Over the past years, an initial presentation in the galleries of the new Lenbachhaus offered a comprehensive survey of the collection, showcasing characteristic exemplars of the art of the Munich school and the Dresden romantics as well as the Berlin and Düsseldorf schools. The exhibition also highlighted an important subset of the foundation's holdings that is unrivaled among private collections in Germany: works of the Barbizon school of artists, who revolutionized landscape painting with the plein-air oil sketches they created in the Forest of Fontainebleau.

Gustave Courbet, Schwarze Felsen am Strand von Trouville, 1865, Christoph Heilmann Stiftung, on permanent loan to Lenbachhaus Munich
Carl Rottmann, Kosmische Sturmlandschaft, 1849, Christoph Heilmann Stiftung, on permanent loan to Lenbachhaus Munich
Johan Christian Dahl, Dänische Küste bei Mondschein, 1828, Christoph Heilmann Stiftung, on permanent loan to Lenbachhaus Munich
Adolph Menzel, Blick aus dem Hoffenster seines Ateliers in der Marienstraße 22, ca. 1862, Christoph Heilmann Stiftung, on permanent loan to Lenbachhaus Munich

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The two rooms dedicated to the Christoph Heilmann Foundation in the exhibition Brushstrokes draw on this outstanding treasure, unrivaled among private collections in Germany, to showcase the art of the Barbizon Painters. What started out as a local group in the forest of Fontainebleau soon exerted a powerful influence well beyond the borders of France. With unprecedented resolve, anti-academic rebels set the art of the landscape on a new foundation, moving it from the studio to the great outdoors. Munich was among the first places in which the Barbizon painters' work caught on. Their landscapes were soon included in the exhibitions at the Glaspalast, and the school's two most famous exponents, Gustave Courbet and Camille Corot, were awarded the highest honors of the Kingdom of Bavaria.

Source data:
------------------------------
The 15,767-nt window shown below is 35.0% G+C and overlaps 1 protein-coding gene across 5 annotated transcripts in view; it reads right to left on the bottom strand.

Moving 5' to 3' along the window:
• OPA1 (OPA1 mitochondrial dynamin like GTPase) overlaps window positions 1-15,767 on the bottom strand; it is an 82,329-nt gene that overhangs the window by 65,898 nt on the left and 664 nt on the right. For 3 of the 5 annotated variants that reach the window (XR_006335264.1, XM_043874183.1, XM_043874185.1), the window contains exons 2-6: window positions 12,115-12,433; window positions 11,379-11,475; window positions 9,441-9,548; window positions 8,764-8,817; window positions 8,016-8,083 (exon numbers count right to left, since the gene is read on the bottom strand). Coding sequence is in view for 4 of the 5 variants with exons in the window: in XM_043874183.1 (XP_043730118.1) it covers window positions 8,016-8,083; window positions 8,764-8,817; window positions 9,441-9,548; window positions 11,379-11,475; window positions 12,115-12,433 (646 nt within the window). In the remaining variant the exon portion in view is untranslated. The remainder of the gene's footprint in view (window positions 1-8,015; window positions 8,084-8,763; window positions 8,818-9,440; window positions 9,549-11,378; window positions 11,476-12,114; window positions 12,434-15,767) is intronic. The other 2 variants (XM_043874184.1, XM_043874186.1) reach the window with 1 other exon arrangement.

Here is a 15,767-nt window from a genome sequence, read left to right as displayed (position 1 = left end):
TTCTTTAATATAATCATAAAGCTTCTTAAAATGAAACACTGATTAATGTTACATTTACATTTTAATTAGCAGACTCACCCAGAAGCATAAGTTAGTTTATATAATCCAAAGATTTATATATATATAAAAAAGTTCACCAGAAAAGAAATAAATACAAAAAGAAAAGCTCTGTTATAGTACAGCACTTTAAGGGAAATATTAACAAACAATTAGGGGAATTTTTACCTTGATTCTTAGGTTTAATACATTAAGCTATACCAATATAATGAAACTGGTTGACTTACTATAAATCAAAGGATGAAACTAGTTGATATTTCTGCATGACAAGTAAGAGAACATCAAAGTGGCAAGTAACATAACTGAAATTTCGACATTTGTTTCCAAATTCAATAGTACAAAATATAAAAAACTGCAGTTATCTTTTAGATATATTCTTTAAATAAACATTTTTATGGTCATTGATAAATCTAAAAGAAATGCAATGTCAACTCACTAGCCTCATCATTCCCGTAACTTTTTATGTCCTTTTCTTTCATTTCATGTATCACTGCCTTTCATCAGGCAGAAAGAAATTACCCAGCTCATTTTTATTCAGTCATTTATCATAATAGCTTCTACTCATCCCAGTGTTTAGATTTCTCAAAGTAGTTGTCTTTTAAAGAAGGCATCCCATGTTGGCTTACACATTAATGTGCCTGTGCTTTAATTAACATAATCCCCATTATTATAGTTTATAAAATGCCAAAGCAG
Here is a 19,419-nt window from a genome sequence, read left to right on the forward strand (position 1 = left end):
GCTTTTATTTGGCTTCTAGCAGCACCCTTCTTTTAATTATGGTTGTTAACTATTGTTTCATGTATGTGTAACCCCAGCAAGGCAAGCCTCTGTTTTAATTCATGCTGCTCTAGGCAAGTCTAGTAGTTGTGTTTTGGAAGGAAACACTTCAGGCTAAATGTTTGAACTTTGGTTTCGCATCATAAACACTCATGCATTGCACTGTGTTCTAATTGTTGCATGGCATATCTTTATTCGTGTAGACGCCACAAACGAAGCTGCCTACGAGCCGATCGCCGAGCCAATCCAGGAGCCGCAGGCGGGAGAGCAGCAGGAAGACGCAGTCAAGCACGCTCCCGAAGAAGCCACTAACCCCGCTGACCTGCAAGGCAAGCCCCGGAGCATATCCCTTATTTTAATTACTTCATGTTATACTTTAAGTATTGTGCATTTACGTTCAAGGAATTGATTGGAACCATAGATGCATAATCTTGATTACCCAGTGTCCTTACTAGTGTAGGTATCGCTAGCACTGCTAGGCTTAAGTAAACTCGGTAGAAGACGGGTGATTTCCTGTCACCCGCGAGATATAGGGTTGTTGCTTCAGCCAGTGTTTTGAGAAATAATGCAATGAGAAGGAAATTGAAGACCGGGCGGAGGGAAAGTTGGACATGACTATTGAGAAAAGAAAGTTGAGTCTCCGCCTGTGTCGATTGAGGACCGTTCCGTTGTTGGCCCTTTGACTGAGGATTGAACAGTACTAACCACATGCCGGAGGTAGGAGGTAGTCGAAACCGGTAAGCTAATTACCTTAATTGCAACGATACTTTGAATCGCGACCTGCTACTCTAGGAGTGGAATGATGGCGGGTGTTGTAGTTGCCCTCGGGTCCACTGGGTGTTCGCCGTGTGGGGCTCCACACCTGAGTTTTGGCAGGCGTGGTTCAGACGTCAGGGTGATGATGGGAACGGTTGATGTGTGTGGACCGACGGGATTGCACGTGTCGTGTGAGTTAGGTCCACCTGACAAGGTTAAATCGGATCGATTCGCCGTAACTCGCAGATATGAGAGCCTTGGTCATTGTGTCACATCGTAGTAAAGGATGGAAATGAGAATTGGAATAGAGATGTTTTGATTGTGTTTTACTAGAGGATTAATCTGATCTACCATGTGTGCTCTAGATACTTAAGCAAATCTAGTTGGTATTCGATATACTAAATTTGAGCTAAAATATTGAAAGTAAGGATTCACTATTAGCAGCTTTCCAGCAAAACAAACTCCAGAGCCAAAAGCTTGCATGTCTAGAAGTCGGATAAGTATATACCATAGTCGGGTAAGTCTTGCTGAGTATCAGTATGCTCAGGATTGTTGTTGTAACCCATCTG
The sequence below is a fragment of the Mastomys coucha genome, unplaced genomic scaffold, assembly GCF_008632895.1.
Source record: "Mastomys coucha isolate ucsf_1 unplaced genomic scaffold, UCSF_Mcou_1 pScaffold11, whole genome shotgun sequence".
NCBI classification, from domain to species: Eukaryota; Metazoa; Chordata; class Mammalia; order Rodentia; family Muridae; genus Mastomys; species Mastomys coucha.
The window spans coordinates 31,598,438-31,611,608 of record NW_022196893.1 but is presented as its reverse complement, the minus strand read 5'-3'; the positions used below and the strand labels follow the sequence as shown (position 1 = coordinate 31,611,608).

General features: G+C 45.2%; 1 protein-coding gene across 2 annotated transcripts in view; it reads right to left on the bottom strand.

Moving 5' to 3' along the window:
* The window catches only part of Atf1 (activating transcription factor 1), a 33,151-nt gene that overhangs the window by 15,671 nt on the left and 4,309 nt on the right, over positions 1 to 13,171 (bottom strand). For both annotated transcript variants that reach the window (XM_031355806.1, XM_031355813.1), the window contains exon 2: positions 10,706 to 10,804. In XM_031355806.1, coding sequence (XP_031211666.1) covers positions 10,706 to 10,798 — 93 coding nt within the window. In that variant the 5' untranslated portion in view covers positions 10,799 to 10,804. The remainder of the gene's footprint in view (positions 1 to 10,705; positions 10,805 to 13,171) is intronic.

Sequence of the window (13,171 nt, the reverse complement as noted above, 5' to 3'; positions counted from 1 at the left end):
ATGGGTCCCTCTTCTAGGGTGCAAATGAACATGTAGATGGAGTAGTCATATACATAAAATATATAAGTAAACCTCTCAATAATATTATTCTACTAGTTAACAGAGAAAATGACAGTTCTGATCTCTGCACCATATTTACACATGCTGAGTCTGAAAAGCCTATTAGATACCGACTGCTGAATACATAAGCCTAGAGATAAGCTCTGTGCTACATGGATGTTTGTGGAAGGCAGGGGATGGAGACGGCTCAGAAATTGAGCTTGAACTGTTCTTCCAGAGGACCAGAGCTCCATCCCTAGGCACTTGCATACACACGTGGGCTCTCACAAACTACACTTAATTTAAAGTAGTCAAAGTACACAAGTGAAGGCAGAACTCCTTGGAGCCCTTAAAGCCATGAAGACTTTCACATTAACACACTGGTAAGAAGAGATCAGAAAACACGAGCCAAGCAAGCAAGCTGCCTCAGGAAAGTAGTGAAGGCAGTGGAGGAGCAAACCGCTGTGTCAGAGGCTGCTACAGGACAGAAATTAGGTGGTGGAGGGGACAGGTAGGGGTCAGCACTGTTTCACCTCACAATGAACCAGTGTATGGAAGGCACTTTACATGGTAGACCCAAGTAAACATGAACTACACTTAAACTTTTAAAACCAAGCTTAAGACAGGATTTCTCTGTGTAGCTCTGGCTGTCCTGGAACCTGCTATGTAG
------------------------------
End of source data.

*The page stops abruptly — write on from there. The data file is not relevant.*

The village of Barbizon on the edge of the forest of Fontainebleau south of Paris was little more than a string of houses along a country road when the arrival of the railway made it easily accessible from the capital, and after 1840 it became a meeting place for the leading French landscape painters. Sustained by personal friendships, their loose association soon came to be known as the Barbizon School. Formerly a royal hunting preserve, the fabled forest with its age-old trees, archaic rock formations, and wide-open heaths beckoned with unusually varied and unspoiled natural motifs. Gradually abandoning the sterile and static atmosphere of the studios that had been the conventional scene of creative production, the Barbizon painters took advantage of the availability of tube paints and lightweight traveling paint boxes to explore the pathless wilderness. This newfound freedom endowed their work with an utterly novel pictorial quality.

The group's leading protagonist, Théodore Rousseau, for example, braved the eerie gloom of an ancient oak grove and the stinging cold to paint his Forest at Sunset in Winter (after 1846), bathing the scene in a mystical evening light. The southern sceneries suffused with an elegiac mood preferred by earlier landscape artists gave way to the rugged nature of the north. Painting his Black Rocks at Trouville as the year 1865 came to a close, Gustave Courbet was inspired by the natural spectacle before him to venture what he described as a "liberating" creative act in the rendition of the autumnal sky. Jean-François Millet’s Bathing Woman Sitting by the Water witnesses to a new intimate relationship between humans and nature.

Last but not least, these landscapes and others by Camille Corot, Jules Dupré, Charles-François Daubigny, and their colleagues appealed to city-weary Parisians with a longed-for authenticity in the depiction of nature signaled both by the unclassical motifs and by the free and uncontrived brushwork.

Presentation conceived by Dr. Christoph Heilmann

Jean-Baptiste Camille Corot, Der Große Baum (Studie), ca. 1865, Christoph Heilmann Stiftung, on permanent loan to Lenbachhaus Munich
Théodore Roussau, Wald bei Sonnenuntergang im Winter, after 1846, Christoph Heilmann Stiftung, on permanent loan to Lenbachhaus Munich
Charles-François Daubigny, Mündung der Themse, ca. 1870, Christoph Heilmann Stiftung, on permanent loan to Lenbachhaus Munich
Jean-François Millet, Nacktes Bauernmädchen an der Böschung eines Baches sitzend, 1847/48, Christoph Heilmann Stiftung, on permanent loan to Lenbachhaus Munich

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In keeping with its collection profile, the Christoph Heilmann Foundation has enlarged its holdings of early German, French, and Scandinavian Nineteenth-Century landscape paintings. Over the past two years, ten new works have been acquired for the collection.